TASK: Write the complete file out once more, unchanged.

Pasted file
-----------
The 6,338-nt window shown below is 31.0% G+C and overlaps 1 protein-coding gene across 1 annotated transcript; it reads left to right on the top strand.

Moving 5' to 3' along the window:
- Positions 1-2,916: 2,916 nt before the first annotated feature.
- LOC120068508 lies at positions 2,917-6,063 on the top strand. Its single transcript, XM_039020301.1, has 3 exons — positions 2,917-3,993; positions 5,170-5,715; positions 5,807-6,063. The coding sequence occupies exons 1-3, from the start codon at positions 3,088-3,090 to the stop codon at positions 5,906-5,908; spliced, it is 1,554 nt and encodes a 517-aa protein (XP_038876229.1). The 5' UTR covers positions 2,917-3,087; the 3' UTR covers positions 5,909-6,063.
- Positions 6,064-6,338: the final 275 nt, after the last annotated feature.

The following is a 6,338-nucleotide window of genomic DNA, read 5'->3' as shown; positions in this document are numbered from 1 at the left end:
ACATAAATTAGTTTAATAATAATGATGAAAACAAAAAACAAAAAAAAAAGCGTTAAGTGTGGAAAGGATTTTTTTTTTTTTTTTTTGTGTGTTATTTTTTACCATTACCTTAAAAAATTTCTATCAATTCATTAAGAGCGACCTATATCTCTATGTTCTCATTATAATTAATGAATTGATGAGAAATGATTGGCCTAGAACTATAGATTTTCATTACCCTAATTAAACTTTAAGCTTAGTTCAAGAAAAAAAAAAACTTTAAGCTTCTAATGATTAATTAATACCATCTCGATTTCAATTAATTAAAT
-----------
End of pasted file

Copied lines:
The 6,338-nt window shown below is 31.0% G+C and overlaps 1 protein-coding gene across 1 annotated transcript; it reads left to right on the top strand.

Moving 5' to 3' along the window:
- Positions 1-2,916: 2,916 nt before the first annotated feature.
- LOC120068508 lies at positions 2,917-6,063 on the top strand. Its single transcript, XM_039020301.1, has 3 exons — positions 2,917-3,993; positions 5,170-5,715; positions 5,807-6,063. The coding sequence occupies exons 1-3, from the start codon at positions 3,088-3,090 to the stop codon at positions 5,906-5,908; spliced, it is 1,554 nt and encodes a 517-aa protein (XP_038876229.1). The 5' UTR covers positions 2,917-3,087; the 3' UTR covers positions 5,909-6,063.
- Positions 6,064-6,338: the final 275 nt, after the last annotated feature.

The following is a 6,338-nucleotide window of genomic DNA, read 5'->3' as shown; positions in this document are numbered from 1 at the left end:
ACATAAATTAGTTTAATAATAATGATGAAAACAAAAAACAAAAAAAAAAGCGTTAAGTGTGGAAAGGATTTTTTTTTTTTTTTTTTGTGTGTTATTTTTTACCATTACCTTAAAAAATTTCTATCAATTCATTAAGAGCGACCTATATCTCTATGTTCTCATTATAATTAATGAATTGATGAGAAATGATTGGCCTAGAACTATAGATTTTCATTACCCTAATTAAACTTTAAGCTTAGTTCAAGAAAAAAAAAAACTTTAAGCTTCTAATGATTAATTAATACCATCTCGATTTCAATTAATTAAAT